ATHENS – Schools will reopen normally on Monday (January 10) following Christmas and New Year’s holidays, Education Minister Niki Kerameus and Health Minister Thanos Plevris said on Tuesday.
At a briefing, Kerameus said that updated protocols would ensure tighter checks at schools. “Nothing can replace the in-person operation of our schools. It is for the emotional and psychological development of our children, therefore it is important that they operate in their natural space, with their classmates and teachers,” the Education minister said.
New health measures include: a) an extra self test for the first week of classes (Jan. 10-15), or three self tests for the week instead of two, provided by pharmacies without charge, b) Vaccinated students and teachers must also do two self tests that week, instead of one, because of the high infection rates to those fully vaccinated as well, and c) in cases of an infection, the entire classroom will need to be tested, not just those sitting near the infected person.
In the last case, unvaccinated students will be obliged to test every day of the week (five days), with 2 rapid tests and 3 self tests, the latter provided free by pharmacies. The same holds true for unvaccinated teachers, who will also do 2 rapid tests and 3 self tests, the latter free of charge.
Kerameus said that a high rate of infections was expected on Jan. 10, based on experience with the first day of school after summer (Sept. 13). She added that schools provide a safe framework and that “children are safer in school than out of it.”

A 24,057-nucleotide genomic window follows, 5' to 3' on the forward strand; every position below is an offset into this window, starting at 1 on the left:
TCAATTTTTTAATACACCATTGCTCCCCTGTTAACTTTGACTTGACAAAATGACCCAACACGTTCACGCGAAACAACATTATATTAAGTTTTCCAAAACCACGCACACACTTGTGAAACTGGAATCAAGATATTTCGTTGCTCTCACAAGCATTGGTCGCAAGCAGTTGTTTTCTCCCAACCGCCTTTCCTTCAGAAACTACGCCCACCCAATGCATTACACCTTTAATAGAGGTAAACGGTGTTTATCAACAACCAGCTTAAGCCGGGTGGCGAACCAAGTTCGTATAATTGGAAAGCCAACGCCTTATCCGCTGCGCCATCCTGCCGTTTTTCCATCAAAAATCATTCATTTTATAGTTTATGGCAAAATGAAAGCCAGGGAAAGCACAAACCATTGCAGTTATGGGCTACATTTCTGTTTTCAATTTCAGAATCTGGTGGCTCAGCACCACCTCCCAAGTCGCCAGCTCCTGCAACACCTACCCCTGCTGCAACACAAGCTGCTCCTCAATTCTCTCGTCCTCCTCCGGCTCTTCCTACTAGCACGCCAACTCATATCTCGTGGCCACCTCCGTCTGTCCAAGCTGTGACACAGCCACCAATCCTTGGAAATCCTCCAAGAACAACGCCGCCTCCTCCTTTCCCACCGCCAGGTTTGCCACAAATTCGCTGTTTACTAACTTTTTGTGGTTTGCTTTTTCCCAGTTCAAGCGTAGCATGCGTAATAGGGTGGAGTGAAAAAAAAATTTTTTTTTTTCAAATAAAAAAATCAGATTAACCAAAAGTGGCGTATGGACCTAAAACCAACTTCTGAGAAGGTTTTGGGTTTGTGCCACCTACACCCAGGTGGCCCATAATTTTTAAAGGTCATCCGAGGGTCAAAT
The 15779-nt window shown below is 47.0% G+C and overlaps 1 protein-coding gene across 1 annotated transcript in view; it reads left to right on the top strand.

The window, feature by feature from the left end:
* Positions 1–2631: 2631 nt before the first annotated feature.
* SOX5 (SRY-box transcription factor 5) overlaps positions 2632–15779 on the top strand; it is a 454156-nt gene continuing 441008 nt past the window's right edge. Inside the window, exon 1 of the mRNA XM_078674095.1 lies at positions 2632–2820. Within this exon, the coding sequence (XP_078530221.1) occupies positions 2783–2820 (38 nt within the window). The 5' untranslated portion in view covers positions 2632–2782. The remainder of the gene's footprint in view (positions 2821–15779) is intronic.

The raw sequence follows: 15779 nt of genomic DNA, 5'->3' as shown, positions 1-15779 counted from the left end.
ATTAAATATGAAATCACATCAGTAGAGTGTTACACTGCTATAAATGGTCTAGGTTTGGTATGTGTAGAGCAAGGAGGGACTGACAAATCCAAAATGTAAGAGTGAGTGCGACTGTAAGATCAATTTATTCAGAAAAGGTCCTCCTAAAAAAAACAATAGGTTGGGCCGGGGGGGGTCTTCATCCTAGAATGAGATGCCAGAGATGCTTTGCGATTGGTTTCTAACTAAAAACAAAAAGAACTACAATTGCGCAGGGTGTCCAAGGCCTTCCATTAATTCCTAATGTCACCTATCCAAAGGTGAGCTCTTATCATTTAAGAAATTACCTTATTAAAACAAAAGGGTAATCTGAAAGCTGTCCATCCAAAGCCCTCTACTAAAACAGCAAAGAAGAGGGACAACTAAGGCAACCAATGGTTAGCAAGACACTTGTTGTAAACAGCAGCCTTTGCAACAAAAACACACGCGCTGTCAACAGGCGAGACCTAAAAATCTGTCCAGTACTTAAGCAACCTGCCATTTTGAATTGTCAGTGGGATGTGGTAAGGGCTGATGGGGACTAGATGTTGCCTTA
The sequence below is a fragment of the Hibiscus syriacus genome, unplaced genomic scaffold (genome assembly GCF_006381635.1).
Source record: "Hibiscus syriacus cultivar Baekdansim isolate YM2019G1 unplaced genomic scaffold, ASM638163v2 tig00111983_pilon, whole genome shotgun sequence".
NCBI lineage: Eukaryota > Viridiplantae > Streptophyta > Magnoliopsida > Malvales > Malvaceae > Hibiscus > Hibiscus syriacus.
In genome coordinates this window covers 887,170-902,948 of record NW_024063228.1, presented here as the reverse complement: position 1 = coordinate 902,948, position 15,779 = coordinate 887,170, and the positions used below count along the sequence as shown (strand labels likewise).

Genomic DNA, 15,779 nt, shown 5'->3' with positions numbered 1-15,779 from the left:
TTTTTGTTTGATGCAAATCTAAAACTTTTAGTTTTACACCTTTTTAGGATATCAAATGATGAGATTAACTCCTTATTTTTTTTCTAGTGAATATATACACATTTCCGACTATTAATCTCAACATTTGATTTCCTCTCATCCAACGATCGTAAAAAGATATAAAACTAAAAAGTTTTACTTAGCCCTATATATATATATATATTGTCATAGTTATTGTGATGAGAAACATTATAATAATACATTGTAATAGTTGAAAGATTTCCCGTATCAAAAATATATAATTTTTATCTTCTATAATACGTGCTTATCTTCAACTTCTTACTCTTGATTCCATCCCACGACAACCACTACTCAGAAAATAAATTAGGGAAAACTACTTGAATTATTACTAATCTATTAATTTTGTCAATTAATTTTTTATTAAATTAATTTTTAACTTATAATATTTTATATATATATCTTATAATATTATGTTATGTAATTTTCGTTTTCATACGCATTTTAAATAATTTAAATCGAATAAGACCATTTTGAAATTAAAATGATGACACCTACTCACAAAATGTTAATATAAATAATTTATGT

The obligatory use of masks in and out of classrooms and the suspension of school trips are still in effect, she said, adding that current measures at universities and vocational schools will remain as is.
Speaking on the coronavirus developments, Health Minister Plevris noted that the coronavirus Omicron variant is now dominant, taking over Delta, and that the government has reached an agreement with Greek private clinics that will offer at least 10%-15% of their plain beds for hospitalization of Covid infections.
In addition, he said a new Ministerial Decision to be published will allow a positive rapid test as adequate proof of infection for leave from work, instead of requiring a follow up with a PCR test.
The Health Ministry’s coronavirus experts committee will be reviewing data continuously, pediatrician Vana Papaevangelou said at the briefing, adding that “everything will be fine, based on what we have seen so far from open schools.”
Papaevangelou said that Greece already follows one of the most intensive and successful protocols internationally, as proven by the fact that there was little dispersal of the virus in schools during the fall. She also noted that 84% of infections in school-age children was identified through self tests, which allowed students without symptoms to be isolated from schools quickly.
The government decided not to require a rapid test before the schools open because it would be too expensive and there was not a sufficient mechanism to deal with 1.4 million students in only a few days, the paper said.
Under consideration is whether to close classes or schools if 30 percent of students are infected instead of 50 percent plus one, and the report said that private tutoring schools and universities are included in the measures.